Nonsense-mediated mRNA decay increases targeted mRNA degradation and has been implicated in the regulation of gene expression in neurons. We hypothesized that nonsense-mediated μ opioid receptor mRNA decay in the spinal cord is involved in the development of neuropathic allodynia-like behavior in rats.
Adult Sprague-Dawley rats of both sexes received spinal nerve ligation to induce neuropathic allodynia-like behavior. The mRNA and protein expression contents in the dorsal horn of animals were measured by biochemical analyses. Nociceptive behaviors were evaluated by the von Frey test and the burrow test.
On Day 7, spinal nerve ligation significantly increased phosphorylated upstream frameshift 1 (pUPF1) expression in the dorsal horn (0.34 ± 0.19 in the sham ipsilateral group versus 0.88 ± 0.15 in the nerve ligation ipsilateral group, p < 0.001, data in arbitrary units) and drove allodynia-like behaviors in rats (10.58 ± 1.72 g in the sham ipsilateral group versus 1.19 ± 0.31 g in the nerve ligation ipsilateral group, p < 0.001). No sex-based differences were found in either Western blotting or behavior tests in rats. Eukaryotic translation initiation factor 4A3 triggered SMG1 kinase (0.06 ± 0.02 in the sham group versus 0.20 ± 0.08 in the nerve ligation group, p = 0.005, data in arbitrary units)-mediated UPF1 phosphorylation, leading to increased nonsense-mediated mRNA decay factor SMG7 binding and µ-opioid receptor mRNA degradation (0.87 ± 0.11 fold in the sham group versus 0.50 ± 0.11 fold in the nerve ligation group, p = 0.002) in the dorsal horn of the spinal cord after spinal nerve ligation. Pharmacological or genetic inhibition of this signaling pathway in vivo ameliorated allodynia-like behaviors following spinal nerve ligation.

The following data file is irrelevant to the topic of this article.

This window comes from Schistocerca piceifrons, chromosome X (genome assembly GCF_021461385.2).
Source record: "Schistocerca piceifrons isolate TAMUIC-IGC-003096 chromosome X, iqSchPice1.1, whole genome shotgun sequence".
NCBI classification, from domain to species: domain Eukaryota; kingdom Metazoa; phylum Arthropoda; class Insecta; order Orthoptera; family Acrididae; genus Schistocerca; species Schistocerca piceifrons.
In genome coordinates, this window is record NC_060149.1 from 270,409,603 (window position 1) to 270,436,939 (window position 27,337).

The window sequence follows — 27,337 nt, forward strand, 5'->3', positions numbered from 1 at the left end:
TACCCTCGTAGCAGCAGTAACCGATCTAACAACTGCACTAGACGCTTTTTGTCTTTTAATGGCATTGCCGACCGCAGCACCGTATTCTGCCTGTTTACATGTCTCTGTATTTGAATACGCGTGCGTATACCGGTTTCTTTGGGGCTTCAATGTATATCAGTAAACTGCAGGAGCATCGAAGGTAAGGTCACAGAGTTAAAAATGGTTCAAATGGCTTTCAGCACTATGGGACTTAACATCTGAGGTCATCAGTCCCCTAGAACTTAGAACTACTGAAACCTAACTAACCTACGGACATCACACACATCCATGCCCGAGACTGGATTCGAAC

Our study suggests that phosphorylated upstream frameshift 1-dependent nonsense-mediated μ opioid receptor mRNA decay is involved in the pathogenesis of neuropathic pain.